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Tuesday, March 22, 2011
Bruins support NHL decision on Matt Cooke

By Joe McDonald

BOSTON – Several members of the Bruins organization said they believe the NHL made the right decision by suspending the Penguins’ Matt Cooke for the remainder of the 2010-2011 season as a repeat offender of the head-shot rule.

Bruins forward Brad Marchand, who recently served a two-game suspension for an elbow to the head of the Blue Jackets’ R.J. Umberger, spoke his mind Monday morning prior to the league’s decision later that day, saying Cooke should serve a lengthy suspension.

Following the Bruins’ optional morning skate on Tuesday, Marchand said the league did the right thing.

“The league is trying to make an example of anyone making head shots right now,” Marchand said. “There are a few suspensions going on right now and [Cooke] was an opportunity to set in place what they’re trying to do, and they did it. That’s a big suspension, a tough one, and I think it’s going to make anyone think twice about making head shots now.”

Cooke had an in-person disciplinary hearing with the league Monday afternoon in Toronto for his elbow to the head of the Rangers’ Ryan McDonagh during Sunday’s game.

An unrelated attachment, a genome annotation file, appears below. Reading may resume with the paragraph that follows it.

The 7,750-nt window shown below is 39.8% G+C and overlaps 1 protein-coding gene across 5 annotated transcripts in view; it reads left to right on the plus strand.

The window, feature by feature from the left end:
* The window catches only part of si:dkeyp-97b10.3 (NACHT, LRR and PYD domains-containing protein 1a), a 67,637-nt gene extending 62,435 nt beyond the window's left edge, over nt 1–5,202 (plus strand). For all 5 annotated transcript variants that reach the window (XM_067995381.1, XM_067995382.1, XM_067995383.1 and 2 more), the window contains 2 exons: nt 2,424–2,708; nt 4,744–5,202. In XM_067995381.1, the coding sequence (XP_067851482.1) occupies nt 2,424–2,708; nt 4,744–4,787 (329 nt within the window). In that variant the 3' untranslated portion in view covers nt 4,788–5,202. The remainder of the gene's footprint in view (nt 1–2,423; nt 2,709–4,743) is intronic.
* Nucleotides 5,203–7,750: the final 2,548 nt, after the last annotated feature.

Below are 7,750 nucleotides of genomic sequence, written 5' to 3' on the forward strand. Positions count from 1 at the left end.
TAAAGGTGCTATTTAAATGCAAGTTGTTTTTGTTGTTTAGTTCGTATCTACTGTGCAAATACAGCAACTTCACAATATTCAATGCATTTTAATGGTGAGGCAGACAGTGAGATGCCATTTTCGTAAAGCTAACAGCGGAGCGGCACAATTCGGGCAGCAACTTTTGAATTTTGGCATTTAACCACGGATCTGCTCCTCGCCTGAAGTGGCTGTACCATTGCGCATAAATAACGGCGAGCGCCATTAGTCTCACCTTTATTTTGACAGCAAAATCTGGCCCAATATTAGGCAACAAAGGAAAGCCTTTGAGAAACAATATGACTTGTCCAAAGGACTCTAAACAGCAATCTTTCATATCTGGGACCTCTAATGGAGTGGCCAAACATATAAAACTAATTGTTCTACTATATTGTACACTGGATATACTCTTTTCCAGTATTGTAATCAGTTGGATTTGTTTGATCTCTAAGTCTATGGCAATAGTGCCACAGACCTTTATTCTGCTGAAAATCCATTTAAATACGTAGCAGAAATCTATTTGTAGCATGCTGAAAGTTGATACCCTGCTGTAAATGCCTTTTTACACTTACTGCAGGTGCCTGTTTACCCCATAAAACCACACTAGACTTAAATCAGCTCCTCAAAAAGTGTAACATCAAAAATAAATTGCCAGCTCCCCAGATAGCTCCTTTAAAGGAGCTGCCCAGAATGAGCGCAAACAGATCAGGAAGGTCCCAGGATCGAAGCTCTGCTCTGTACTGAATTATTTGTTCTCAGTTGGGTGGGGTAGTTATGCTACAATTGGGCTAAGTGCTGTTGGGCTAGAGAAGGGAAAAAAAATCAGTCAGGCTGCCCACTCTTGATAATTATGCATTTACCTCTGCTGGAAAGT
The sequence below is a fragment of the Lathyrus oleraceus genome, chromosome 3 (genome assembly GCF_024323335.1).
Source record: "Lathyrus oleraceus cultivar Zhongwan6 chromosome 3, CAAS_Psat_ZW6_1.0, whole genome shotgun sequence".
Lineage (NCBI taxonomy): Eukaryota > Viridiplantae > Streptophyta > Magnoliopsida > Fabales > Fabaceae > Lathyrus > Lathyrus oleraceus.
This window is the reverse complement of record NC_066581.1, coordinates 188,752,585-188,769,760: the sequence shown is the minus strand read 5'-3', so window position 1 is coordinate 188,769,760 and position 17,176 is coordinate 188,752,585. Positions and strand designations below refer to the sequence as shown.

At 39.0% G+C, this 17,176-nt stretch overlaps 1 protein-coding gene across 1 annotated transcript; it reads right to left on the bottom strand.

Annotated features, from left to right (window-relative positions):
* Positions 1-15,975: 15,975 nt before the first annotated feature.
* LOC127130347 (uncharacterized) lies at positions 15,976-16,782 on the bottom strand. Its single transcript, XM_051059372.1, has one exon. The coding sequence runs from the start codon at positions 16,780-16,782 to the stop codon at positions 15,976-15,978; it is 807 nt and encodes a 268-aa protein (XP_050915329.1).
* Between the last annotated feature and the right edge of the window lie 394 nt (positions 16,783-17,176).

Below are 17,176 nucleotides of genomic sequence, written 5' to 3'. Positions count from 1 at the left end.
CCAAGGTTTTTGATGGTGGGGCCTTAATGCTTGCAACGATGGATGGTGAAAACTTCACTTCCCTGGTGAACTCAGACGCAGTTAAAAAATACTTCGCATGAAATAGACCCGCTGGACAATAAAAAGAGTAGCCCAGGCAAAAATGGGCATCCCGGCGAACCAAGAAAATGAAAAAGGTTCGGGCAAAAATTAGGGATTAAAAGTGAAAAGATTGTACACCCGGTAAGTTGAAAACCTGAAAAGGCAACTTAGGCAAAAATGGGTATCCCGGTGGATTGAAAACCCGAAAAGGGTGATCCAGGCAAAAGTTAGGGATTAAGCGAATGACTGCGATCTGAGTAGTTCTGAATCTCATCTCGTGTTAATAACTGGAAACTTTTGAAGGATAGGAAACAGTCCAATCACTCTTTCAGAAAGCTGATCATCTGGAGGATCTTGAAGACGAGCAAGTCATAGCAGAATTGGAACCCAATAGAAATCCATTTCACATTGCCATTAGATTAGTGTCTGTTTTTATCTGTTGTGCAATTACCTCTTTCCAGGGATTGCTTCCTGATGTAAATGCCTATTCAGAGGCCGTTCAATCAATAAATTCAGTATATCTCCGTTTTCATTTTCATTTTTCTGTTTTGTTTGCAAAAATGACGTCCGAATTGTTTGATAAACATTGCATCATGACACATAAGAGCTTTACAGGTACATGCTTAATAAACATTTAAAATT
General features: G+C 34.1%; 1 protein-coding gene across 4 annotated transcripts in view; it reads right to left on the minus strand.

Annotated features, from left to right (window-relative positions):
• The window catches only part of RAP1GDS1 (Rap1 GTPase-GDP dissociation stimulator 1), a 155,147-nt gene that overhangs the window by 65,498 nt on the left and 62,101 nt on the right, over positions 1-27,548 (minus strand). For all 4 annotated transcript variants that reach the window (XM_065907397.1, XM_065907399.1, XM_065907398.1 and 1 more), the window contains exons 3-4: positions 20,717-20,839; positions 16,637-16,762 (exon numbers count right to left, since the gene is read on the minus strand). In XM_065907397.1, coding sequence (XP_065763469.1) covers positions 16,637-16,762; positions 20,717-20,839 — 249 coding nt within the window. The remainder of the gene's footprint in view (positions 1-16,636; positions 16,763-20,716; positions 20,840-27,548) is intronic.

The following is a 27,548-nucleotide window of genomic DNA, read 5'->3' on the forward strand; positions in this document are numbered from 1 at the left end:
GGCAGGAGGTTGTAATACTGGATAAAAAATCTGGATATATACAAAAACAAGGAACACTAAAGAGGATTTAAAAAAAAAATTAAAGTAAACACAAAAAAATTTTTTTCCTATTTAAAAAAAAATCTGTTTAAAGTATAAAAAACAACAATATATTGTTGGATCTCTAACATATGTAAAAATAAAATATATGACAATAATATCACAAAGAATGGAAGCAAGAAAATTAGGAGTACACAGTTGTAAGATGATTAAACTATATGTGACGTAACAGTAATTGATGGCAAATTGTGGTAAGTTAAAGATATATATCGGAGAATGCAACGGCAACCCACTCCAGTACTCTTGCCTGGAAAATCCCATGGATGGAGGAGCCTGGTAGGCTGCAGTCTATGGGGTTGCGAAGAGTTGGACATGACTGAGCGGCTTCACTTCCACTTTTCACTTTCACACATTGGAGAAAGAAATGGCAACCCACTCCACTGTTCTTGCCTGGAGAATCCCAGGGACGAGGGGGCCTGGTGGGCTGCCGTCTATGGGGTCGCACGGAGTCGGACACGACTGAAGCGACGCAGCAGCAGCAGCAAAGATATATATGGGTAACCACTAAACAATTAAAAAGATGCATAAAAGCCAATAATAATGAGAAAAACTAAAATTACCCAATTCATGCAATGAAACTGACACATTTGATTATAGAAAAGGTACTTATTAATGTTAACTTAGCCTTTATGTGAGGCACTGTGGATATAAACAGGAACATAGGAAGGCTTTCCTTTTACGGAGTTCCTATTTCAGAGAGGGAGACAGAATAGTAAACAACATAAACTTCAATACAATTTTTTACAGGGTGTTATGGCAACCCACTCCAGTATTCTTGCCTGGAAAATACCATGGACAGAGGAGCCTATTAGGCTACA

Of course, the Bruins and Cooke will forever be linked to head injuries because of the blindsided hit he landed on Marc Savard on March 7, 2010 in Pittsburgh. Savard missed two months with a severe concussion and suffered post-concussion syndrome last summer.

Cooke was not suspended for his hit on Savard and has been a repeat offender since that incident.

Bruins captain Zdeno Chara addressed the Cooke situation briefly. “I think after the GM meetings they agreed on being more serious about consequences and they showed that,” he said.

Bruins coach Claude Julien said he would rather focus on his own team at this point, but that he believes the NHL acted accordingly.

“I’m not sitting here and commenting on other suspensions. I respect what the league is doing and that’s my answer to that. You kind of take care of your backyard and let the media handle those things."